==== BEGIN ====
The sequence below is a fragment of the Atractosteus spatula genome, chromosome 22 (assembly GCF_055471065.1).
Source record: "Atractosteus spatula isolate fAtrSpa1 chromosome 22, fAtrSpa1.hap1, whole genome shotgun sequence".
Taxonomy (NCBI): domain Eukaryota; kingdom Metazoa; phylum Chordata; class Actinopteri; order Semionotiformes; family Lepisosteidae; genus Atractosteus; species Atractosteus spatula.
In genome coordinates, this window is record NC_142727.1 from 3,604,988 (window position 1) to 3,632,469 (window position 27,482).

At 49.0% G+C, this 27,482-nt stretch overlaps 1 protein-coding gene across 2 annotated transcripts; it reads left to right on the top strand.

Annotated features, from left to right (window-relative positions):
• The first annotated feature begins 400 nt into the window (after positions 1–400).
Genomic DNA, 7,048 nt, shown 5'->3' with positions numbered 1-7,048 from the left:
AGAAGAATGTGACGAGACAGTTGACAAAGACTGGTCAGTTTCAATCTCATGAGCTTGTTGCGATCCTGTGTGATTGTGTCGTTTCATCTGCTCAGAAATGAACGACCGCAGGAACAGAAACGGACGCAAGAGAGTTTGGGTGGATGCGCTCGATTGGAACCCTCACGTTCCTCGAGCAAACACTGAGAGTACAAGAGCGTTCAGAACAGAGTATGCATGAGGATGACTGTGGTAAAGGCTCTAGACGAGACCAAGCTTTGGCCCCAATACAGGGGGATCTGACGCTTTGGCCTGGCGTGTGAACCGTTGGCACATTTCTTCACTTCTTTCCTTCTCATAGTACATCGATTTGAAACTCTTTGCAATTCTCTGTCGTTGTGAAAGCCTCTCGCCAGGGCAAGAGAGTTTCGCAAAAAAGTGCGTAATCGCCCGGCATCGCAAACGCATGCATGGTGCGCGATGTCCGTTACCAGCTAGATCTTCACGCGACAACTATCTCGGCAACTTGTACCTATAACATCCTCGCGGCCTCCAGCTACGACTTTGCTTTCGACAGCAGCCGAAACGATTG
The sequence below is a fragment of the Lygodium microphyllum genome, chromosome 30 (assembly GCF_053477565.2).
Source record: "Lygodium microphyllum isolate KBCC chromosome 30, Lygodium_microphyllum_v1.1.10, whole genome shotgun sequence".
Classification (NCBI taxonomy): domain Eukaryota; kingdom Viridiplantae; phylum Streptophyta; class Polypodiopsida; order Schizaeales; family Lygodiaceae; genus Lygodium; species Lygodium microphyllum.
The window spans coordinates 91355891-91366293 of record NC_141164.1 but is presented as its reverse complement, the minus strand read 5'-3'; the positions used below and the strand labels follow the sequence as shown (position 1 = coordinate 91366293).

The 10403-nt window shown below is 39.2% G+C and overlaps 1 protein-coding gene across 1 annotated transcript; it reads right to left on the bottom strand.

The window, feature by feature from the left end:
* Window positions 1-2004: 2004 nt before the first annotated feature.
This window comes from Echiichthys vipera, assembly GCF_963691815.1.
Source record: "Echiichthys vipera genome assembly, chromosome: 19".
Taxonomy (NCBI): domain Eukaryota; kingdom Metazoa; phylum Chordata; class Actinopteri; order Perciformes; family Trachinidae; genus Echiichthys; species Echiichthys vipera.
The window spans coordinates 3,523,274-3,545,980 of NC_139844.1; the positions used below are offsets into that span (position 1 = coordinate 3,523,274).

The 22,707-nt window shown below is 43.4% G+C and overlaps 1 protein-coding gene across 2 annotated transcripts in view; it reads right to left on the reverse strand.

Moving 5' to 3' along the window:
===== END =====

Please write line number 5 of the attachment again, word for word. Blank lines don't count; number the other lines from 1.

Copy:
At 49.0% G+C, this 27,482-nt stretch overlaps 1 protein-coding gene across 2 annotated transcripts; it reads left to right on the top strand.